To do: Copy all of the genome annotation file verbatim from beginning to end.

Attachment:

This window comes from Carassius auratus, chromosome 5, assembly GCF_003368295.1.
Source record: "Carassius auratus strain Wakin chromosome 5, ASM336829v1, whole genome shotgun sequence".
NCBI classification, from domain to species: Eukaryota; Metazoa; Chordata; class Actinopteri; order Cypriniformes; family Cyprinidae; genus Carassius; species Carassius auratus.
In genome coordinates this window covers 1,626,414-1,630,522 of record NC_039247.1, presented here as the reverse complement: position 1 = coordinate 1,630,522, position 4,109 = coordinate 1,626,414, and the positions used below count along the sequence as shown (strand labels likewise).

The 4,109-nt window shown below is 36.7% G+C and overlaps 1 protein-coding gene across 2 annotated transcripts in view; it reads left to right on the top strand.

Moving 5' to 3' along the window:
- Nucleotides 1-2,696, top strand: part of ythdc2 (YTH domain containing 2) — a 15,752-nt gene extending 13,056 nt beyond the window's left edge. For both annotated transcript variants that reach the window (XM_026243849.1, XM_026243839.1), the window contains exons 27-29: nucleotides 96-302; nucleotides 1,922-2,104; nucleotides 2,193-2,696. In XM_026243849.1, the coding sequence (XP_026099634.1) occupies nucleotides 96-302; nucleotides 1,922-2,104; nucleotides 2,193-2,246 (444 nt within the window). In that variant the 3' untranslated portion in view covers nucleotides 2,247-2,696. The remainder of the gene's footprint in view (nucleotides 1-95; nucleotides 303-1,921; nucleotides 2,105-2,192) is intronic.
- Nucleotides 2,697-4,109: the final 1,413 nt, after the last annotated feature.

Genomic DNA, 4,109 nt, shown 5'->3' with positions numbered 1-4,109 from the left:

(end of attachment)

This window comes from Carassius auratus, chromosome 5, assembly GCF_003368295.1.
Source record: "Carassius auratus strain Wakin chromosome 5, ASM336829v1, whole genome shotgun sequence".
NCBI classification, from domain to species: Eukaryota; Metazoa; Chordata; class Actinopteri; order Cypriniformes; family Cyprinidae; genus Carassius; species Carassius auratus.
In genome coordinates this window covers 1,626,414-1,630,522 of record NC_039247.1, presented here as the reverse complement: position 1 = coordinate 1,630,522, position 4,109 = coordinate 1,626,414, and the positions used below count along the sequence as shown (strand labels likewise).

The 4,109-nt window shown below is 36.7% G+C and overlaps 1 protein-coding gene across 2 annotated transcripts in view; it reads left to right on the top strand.

Moving 5' to 3' along the window:
- Nucleotides 1-2,696, top strand: part of ythdc2 (YTH domain containing 2) — a 15,752-nt gene extending 13,056 nt beyond the window's left edge. For both annotated transcript variants that reach the window (XM_026243849.1, XM_026243839.1), the window contains exons 27-29: nucleotides 96-302; nucleotides 1,922-2,104; nucleotides 2,193-2,696. In XM_026243849.1, the coding sequence (XP_026099634.1) occupies nucleotides 96-302; nucleotides 1,922-2,104; nucleotides 2,193-2,246 (444 nt within the window). In that variant the 3' untranslated portion in view covers nucleotides 2,247-2,696. The remainder of the gene's footprint in view (nucleotides 1-95; nucleotides 303-1,921; nucleotides 2,105-2,192) is intronic.
- Nucleotides 2,697-4,109: the final 1,413 nt, after the last annotated feature.

Genomic DNA, 4,109 nt, shown 5'->3' with positions numbered 1-4,109 from the left: